10 Common project management challenges & their solutions

common project management challenges


Whether you are new or experienced in project management you must have faced project management challenges in your career. While managing projects, project managers need to face various project challenges regarding project resources, deadlines, project budget, ensure proper communication, foresee potential risks, and the list is too long.

Taking care of so many things can be nerve-wracking and it’s not surprising if something slips out of your mind. Every day we hear the same stories, common challenges, and issues in project management. Yet we fail to learn our lesson from those stories.

In this article, we’ll walk you through 10 of the most common project management challenges and discuss how to deal with them.

10 Project management challenges and their solutions

Project management challenges and their solutions

1. Keeping teams on the same page

When we are talking about challenges in project management, what’s the one thing you find hardest to manage?

If you’re like most, it’s probably keeping all team members aligned.

Despite meetings and guidelines, communication and expectations can be hard to nail down. 

Assume you’re part of a team tasked with creating a new software application. Your team includes developers and designers. You want to design a feature-rich application with a lot of bells and whistles, but the developers and designers are unable to interpret that and begin working on a streamlined and user-friendly program.

Now guess what would’ve happened next? You are thinking right. 

There will be miscommunications, delayed progress, reduced morale, and ultimately poor outcomes.

Without clear communication and alignment of goals and visions, the desire for a feature-rich application can lead to a fragmented and disjointed approach, resulting in a product that is complicated to use for end-users.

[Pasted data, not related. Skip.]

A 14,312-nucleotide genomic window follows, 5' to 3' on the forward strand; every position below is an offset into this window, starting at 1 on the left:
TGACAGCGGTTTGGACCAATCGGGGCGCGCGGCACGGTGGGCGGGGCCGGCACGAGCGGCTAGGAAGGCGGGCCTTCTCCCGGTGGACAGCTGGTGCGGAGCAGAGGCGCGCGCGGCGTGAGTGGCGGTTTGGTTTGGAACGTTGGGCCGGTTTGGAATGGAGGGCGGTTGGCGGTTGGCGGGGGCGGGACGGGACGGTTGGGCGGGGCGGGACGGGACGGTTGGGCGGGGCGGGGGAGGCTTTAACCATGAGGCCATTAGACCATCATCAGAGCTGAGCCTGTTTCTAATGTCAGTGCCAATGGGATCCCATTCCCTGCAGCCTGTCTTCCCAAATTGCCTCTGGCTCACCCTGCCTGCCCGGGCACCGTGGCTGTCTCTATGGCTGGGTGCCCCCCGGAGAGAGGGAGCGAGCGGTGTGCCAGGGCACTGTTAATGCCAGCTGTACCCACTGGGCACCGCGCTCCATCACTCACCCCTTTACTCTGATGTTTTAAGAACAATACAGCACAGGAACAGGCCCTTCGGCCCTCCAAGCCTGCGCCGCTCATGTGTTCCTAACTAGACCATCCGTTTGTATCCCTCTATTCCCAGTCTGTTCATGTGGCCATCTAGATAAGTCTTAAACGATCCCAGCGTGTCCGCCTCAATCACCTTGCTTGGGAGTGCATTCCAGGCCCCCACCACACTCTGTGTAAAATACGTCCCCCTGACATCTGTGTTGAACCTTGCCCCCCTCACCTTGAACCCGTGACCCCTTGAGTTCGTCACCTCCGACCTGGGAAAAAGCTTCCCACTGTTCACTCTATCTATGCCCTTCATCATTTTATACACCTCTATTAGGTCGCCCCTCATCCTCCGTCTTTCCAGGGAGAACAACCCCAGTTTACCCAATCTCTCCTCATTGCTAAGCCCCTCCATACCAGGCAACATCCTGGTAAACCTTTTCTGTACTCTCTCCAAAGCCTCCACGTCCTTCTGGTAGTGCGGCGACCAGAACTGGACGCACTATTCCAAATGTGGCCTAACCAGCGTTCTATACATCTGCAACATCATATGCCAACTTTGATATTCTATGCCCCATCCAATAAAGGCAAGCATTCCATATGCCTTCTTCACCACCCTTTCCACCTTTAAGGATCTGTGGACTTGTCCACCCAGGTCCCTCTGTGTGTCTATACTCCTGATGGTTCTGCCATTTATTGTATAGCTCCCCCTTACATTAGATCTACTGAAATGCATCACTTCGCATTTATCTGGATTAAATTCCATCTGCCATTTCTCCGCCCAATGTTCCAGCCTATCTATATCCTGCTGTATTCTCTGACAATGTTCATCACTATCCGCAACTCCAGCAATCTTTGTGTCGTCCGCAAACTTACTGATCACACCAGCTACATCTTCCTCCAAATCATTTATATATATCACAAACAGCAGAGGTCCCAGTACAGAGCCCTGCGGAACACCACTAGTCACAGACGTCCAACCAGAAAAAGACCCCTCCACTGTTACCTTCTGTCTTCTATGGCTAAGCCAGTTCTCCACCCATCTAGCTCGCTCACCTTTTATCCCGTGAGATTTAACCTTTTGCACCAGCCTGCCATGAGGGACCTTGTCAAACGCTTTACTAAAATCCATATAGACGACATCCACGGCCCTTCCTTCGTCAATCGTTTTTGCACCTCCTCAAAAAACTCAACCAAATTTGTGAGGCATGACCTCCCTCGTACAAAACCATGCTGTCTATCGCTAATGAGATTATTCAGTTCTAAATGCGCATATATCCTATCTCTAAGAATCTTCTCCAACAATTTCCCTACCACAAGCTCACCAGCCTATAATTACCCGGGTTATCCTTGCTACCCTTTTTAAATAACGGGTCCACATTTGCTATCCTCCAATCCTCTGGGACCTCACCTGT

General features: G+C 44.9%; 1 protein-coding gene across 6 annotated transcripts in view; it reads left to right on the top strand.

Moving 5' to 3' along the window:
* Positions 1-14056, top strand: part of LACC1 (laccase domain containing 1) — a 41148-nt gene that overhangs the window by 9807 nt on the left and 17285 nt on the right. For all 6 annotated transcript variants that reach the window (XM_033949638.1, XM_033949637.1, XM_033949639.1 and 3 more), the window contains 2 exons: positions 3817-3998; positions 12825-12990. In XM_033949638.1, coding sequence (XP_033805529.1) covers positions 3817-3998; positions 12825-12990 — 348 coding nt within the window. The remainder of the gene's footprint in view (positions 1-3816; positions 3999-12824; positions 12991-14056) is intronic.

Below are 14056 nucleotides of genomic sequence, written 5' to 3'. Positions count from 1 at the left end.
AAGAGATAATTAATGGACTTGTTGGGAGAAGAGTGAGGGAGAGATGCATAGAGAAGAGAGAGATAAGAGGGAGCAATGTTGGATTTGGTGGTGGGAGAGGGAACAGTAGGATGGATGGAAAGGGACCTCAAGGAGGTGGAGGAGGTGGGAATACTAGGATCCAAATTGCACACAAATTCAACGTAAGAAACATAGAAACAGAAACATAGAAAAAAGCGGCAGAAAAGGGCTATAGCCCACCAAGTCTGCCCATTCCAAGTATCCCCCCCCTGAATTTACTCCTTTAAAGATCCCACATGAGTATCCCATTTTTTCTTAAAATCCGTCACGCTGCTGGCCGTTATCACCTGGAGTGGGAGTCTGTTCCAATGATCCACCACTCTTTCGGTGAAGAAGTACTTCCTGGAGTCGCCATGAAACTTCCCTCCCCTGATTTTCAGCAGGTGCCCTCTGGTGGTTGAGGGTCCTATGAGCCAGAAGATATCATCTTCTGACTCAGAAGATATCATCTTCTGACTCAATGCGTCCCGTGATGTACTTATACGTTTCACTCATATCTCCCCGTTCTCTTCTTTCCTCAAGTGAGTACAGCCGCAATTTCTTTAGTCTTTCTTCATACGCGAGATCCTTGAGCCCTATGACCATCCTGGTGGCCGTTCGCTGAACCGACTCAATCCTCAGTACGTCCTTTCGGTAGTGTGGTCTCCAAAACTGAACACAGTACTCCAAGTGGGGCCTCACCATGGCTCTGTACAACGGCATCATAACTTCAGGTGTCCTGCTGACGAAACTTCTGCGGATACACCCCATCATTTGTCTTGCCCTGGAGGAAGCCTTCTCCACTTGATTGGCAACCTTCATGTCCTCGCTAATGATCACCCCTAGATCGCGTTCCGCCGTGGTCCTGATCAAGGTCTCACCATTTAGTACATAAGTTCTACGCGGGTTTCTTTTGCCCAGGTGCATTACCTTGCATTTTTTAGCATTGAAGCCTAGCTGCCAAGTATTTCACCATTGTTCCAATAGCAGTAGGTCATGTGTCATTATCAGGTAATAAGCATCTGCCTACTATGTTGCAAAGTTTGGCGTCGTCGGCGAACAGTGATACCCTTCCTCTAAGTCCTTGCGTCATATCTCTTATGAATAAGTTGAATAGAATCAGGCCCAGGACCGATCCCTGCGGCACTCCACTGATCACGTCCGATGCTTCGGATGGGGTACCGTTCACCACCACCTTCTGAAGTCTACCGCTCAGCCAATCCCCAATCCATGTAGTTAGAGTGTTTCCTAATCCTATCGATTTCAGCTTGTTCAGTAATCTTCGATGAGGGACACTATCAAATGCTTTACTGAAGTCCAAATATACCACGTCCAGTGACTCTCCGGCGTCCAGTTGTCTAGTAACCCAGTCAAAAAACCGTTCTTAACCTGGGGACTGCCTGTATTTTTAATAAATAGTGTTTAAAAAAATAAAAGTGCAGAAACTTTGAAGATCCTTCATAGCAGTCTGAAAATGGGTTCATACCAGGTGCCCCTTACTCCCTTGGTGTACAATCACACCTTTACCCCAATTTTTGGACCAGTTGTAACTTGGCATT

So, the crux of the story is the teams must be on the same page to promote effective communication, efficient progress, high morale, and successful outcomes. But how do you do it? Consider the following:

How to keep teams on the same page

When the whole team is on the same page, it means everyone knows what they need to do, what they’re aiming for, and when they need to get it done. And for that.

According to a PWC survey, 77% of high-performing teams utilize reliable project management software with a wide range of built-in features

The very first thing you need to change is to keep all your team members on a centralized platform where they can quickly connect, and ProofHub does this excellently. How?

  • It keeps everyone in a loop using project discussions, to avoid efforts you need to find information through long email threads.
Project discussions on a single platform
  • It helps manage the tasks in real-time so that everyone is aware of what has to be done, whether it is about required workflow prioritizing tasks, dependencies, or defined deadlines.
Set task priority easily and manage task effectively
track how much time is spent on tasks

👉PRO TIP:  To maintain your team to be on the same page, you also need to do efforts like:

  • Make sure to conduct regular team meetings at least once a week to get a weekly update. You can notify all about this using a shared calendar and conduct meetings either online or offline.
  • Conducting “ask me anything” sessions to improve information flow, and reduce misunderstandings.
  • Communicate with the team and collaborate on work with tools only, and encourage your team to do so. Try to do everything, even making notes and adding stickers to tools if possible to organize your channel of work.

Using all of these tips can help improve performance and keep everyone on the same page when it comes to managing work seamlessly.